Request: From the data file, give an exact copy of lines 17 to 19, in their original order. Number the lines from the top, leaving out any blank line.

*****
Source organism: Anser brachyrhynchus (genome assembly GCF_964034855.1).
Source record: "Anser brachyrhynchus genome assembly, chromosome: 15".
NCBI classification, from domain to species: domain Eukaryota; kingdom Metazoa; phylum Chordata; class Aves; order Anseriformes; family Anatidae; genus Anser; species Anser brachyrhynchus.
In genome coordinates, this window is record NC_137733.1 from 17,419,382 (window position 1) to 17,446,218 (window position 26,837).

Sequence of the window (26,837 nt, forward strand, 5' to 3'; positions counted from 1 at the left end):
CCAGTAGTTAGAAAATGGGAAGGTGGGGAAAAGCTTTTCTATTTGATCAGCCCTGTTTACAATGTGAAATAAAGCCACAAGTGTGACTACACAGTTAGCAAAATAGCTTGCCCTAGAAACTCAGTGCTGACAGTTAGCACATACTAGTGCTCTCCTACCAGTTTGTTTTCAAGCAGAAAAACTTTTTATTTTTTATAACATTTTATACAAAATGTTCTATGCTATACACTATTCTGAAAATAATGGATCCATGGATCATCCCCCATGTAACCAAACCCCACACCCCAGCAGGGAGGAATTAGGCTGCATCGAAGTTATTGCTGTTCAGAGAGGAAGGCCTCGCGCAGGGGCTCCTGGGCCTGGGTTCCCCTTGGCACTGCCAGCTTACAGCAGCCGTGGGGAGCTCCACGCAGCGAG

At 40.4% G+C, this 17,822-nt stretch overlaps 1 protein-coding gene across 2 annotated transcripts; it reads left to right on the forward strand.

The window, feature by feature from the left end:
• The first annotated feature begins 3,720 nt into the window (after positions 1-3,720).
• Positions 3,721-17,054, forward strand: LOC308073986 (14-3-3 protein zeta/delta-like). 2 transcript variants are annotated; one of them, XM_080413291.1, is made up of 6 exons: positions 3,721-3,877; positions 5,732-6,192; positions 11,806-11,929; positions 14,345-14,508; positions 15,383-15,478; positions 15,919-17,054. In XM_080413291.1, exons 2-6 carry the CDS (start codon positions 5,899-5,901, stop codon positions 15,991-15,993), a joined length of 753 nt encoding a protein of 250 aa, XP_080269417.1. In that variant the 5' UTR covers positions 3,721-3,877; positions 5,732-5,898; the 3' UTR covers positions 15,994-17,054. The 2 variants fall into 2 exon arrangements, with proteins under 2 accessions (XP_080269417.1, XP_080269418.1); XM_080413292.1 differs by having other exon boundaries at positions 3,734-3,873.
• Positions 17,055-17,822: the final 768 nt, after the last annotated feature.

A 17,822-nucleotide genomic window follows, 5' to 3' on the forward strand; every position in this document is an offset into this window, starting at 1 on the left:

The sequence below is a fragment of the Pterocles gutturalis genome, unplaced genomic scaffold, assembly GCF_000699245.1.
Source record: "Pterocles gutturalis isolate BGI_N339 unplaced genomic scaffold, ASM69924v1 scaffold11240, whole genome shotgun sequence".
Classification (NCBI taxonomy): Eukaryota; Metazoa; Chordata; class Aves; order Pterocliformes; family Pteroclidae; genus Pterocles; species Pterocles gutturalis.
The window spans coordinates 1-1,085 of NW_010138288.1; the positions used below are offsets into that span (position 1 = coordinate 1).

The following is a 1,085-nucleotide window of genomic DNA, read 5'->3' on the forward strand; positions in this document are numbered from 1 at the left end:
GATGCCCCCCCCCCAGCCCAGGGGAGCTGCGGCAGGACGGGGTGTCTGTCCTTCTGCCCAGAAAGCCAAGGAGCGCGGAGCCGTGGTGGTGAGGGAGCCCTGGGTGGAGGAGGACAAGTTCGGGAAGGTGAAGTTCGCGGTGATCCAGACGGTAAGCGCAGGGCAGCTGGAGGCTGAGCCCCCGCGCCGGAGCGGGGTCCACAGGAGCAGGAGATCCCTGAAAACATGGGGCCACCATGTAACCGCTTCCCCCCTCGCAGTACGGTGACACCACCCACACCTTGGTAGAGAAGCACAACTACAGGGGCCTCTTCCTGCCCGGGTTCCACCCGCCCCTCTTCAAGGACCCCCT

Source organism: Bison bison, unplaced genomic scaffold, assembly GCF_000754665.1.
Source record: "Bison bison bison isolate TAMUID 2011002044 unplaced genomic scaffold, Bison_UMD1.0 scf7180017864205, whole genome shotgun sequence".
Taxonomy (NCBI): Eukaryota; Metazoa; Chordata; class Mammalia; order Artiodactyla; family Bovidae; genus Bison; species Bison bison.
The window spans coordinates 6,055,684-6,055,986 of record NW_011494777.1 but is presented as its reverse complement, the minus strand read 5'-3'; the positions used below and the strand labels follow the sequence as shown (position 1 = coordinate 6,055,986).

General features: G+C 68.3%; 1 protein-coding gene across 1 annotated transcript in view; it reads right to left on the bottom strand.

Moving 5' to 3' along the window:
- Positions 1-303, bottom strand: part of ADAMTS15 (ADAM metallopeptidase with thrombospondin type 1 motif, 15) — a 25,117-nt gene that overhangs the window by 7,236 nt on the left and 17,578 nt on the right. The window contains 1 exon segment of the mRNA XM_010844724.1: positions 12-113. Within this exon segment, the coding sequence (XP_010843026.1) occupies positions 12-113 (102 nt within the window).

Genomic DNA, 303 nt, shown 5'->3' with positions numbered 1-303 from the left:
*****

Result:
The following is a 1,085-nucleotide window of genomic DNA, read 5'->3' on the forward strand; positions in this document are numbered from 1 at the left end:
GATGCCCCCCCCCCAGCCCAGGGGAGCTGCGGCAGGACGGGGTGTCTGTCCTTCTGCCCAGAAAGCCAAGGAGCGCGGAGCCGTGGTGGTGAGGGAGCCCTGGGTGGAGGAGGACAAGTTCGGGAAGGTGAAGTTCGCGGTGATCCAGACGGTAAGCGCAGGGCAGCTGGAGGCTGAGCCCCCGCGCCGGAGCGGGGTCCACAGGAGCAGGAGATCCCTGAAAACATGGGGCCACCATGTAACCGCTTCCCCCCTCGCAGTACGGTGACACCACCCACACCTTGGTAGAGAAGCACAACTACAGGGGCCTCTTCCTGCCCGGGTTCCACCCGCCCCTCTTCAAGGACCCCCT

Source organism: Bison bison, unplaced genomic scaffold, assembly GCF_000754665.1.